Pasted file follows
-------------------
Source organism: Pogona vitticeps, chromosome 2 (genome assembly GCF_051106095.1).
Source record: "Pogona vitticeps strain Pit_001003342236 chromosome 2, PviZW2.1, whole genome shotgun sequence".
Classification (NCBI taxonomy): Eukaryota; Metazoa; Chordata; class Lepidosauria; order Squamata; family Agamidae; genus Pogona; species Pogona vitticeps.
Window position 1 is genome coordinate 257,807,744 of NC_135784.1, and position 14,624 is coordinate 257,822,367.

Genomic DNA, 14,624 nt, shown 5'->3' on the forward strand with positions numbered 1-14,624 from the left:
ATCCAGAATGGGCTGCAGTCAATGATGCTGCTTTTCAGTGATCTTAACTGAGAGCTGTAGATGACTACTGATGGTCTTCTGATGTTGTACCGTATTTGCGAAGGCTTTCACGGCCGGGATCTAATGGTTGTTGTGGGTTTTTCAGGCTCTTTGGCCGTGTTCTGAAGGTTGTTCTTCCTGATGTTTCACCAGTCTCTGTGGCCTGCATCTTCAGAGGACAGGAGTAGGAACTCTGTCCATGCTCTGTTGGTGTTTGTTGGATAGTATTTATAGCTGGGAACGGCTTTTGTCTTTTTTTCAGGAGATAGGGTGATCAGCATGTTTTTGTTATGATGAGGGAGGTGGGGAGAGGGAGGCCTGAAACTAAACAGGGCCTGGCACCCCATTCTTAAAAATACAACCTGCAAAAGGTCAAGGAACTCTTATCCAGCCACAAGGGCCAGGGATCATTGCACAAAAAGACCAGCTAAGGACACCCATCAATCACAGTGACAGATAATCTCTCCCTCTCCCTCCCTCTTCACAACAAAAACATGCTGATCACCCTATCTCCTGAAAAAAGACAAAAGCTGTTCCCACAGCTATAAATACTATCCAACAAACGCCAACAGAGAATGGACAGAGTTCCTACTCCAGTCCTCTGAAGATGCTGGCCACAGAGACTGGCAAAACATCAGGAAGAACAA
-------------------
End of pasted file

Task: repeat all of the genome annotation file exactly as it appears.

Source organism: Pogona vitticeps, chromosome 2 (genome assembly GCF_051106095.1).
Source record: "Pogona vitticeps strain Pit_001003342236 chromosome 2, PviZW2.1, whole genome shotgun sequence".
Classification (NCBI taxonomy): Eukaryota; Metazoa; Chordata; class Lepidosauria; order Squamata; family Agamidae; genus Pogona; species Pogona vitticeps.
Window position 1 is genome coordinate 257,807,744 of NC_135784.1, and position 14,624 is coordinate 257,822,367.

Genomic DNA, 14,624 nt, shown 5'->3' on the forward strand with positions numbered 1-14,624 from the left:
ATCCAGAATGGGCTGCAGTCAATGATGCTGCTTTTCAGTGATCTTAACTGAGAGCTGTAGATGACTACTGATGGTCTTCTGATGTTGTACCGTATTTGCGAAGGCTTTCACGGCCGGGATCTAATGGTTGTTGTGGGTTTTTCAGGCTCTTTGGCCGTGTTCTGAAGGTTGTTCTTCCTGATGTTTCACCAGTCTCTGTGGCCTGCATCTTCAGAGGACAGGAGTAGGAACTCTGTCCATGCTCTGTTGGTGTTTGTTGGATAGTATTTATAGCTGGGAACGGCTTTTGTCTTTTTTTCAGGAGATAGGGTGATCAGCATGTTTTTGTTATGATGAGGGAGGTGGGGAGAGGGAGGCCTGAAACTAAACAGGGCCTGGCACCCCATTCTTAAAAATACAACCTGCAAAAGGTCAAGGAACTCTTATCCAGCCACAAGGGCCAGGGATCATTGCACAAAAAGACCAGCTAAGGACACCCATCAATCACAGTGACAGATAATCTCTCCCTCTCCCTCCCTCTTCACAACAAAAACATGCTGATCACCCTATCTCCTGAAAAAAGACAAAAGCTGTTCCCACAGCTATAAATACTATCCAACAAACGCCAACAGAGAATGGACAGAGTTCCTACTCCAGTCCTCTGAAGATGCTGGCCACAGAGACTGGCAAAACATCAGGAAGAACAA